• Physics: I can’t wait to start teaching the superhero physics that I’ve been looking forward to all summer! I’ll also be restarting the Chrysalis Physics Blog after a 1-year hiatus during which I didn’t teach physics.
  • Computer Science: I’ll primarily be teaching Python programming because it’s open source, free, has been called “friendly” and easy to learn, and integrates well with the web.
  • Publishing: This class publishes the school’s yearbook. In addition, interested students create a book of poetry and a school newspaper. If memory serves, this is my 3rd year teaching this course, which is my longest-running class.

Georgia State

I completed my second of (hopefully!) 4 semesters a few days before reporting back to work. The program is crazy-intense but I loved most moments of the summer semester. This fall, I have 4 classes: two on teaching math, one on the psychology of learners, and a statistics class.

My teammate in the program teaches in Newton County. The two of us were paired because we’re both established teachers. While many of our cohort-mates gear up for a 6-week student teaching experience this fall, Adrienne and I are planning lessons we’ll teach in our own classrooms. Given that the state offers a 5 year non-renewable certificate, my advice to aspiring teachers is to get a job and start a Masters program after a year of teaching. Not only will you get paid while student teaching but the in-the-trenches experience makes the program incredibly valuable.

Reflections: My Intense Grad Program

This week is the end of my second very intense week of grad school at Georgia State. I’m in a teacher certification program called TEEMS that includes a Masters degree (an MAT) as well. While I also took classes in the spring, it wasn’t officially a part of the program nor was it as intense.

I’ve never worked so much at school in my life!

In the picture at right is Marsha McCrary-Barron, a PhD student at Georgia State. She’s teaching 2 classes (along with our advisor, Dr. Junor-Clark) to my cohort. Marsha’s illustrating Algebra Tiles in the photo.Polynomials w/Algebra Tiles

One class has exposed me to the Reflective Teaching Model (RTM)1. The RTM is based on constructivism and megacognition. The RTM builds trust, ownership, and cohesion among those involved, includes ample reflecting, and applies heuristic teaching (“as opposed to algorithmically…there is no script…the lesson plan becomes a set of strategies.”).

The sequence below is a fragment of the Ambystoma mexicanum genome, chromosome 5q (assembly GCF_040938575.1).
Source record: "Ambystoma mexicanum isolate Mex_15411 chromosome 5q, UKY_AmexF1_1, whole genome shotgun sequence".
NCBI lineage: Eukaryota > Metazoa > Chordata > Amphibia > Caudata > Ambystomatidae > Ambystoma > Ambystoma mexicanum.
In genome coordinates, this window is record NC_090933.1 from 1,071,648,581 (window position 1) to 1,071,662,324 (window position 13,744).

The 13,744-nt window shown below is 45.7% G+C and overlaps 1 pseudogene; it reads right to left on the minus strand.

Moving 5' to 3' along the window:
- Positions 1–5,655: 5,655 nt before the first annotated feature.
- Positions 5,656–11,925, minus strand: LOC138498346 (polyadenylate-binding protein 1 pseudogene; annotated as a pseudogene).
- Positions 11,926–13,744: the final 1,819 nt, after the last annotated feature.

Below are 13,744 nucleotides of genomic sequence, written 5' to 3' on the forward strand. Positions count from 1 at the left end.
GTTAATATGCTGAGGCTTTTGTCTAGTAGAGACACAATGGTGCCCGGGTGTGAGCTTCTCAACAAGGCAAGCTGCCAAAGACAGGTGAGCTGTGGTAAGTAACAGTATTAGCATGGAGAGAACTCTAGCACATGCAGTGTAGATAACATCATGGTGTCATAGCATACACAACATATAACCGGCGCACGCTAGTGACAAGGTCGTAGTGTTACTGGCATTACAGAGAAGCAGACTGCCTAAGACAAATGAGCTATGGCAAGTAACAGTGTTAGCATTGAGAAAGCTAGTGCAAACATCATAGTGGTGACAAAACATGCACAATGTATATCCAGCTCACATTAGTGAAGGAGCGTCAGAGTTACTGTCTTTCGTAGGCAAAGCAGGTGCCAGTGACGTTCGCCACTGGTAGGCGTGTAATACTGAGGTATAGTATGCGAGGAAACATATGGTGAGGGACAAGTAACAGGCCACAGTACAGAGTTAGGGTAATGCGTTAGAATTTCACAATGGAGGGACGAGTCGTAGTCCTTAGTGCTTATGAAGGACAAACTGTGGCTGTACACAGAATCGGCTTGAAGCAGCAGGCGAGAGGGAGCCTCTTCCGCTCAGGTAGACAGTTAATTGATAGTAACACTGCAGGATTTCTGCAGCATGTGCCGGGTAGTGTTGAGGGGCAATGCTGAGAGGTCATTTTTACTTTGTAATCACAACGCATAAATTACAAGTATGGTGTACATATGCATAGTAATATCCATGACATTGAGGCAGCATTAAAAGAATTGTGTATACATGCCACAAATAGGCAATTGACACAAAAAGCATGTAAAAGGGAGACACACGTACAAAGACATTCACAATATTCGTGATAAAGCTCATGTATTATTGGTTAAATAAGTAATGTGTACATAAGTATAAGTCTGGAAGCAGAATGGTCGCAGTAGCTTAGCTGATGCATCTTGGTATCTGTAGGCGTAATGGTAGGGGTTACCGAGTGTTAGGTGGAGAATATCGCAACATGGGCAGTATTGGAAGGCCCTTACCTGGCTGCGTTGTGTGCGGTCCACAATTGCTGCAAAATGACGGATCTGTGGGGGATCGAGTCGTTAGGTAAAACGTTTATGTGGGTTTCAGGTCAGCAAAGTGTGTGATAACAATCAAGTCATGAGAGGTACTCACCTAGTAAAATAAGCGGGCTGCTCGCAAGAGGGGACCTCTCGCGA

Getting students to think about their thinking (the fancy word is apparently “metacognition”) should help them understand better. Check out this next bit:

Put ’em in Pairs and Try This

The Thinker/Doer model2 is an interesting part of the RTM to apply with students. The first role is Thinker, a facilitator. The Thinker watches the Doer solve a problem. It’s the Thinker’s job to ask questions rather than give direct instruction. The Doer must apply metacognition while solving the problem. Thinker/Doer not only helps build a “mental model of the teachers’ role when students are solving problems” but also builds teachers’ metacognitive ability (Hart 211). The Thinker has 4 standard questions:

  1. Do you think you understand the problem?
  2. Do you think this problem is hard or easy?
  3. What strategies do you think you will use?
  4. How do you think you will do? Why?

Thinker/Doer is very interesting to watch in action. I am eager to adapt it to my own classroom use!

Problem Solving Techniques?

Comment please! I’d like to know if there are any tips or methods you can share to sharpen students’ problem solving skills. In particular, stuff that applies in a math classroom.

1 Hart, L. C., Najee-ullah, D., & Schultz, K. (2004). The reflective teaching model: A professional development model for in-service mathematics teachers. In R. N. P. Rubenstein & G. W. Bright (Eds.), Perspectives on the teaching of mathematics (pp. 207–218). Reston, VA: National Council of Teachers of Mathematics.

2 Whimbley, Arthur, and Jack Lochead. Problem Solving and Comprehension, 4th ed. Philadelphia: Franklin Institute Press, 1986.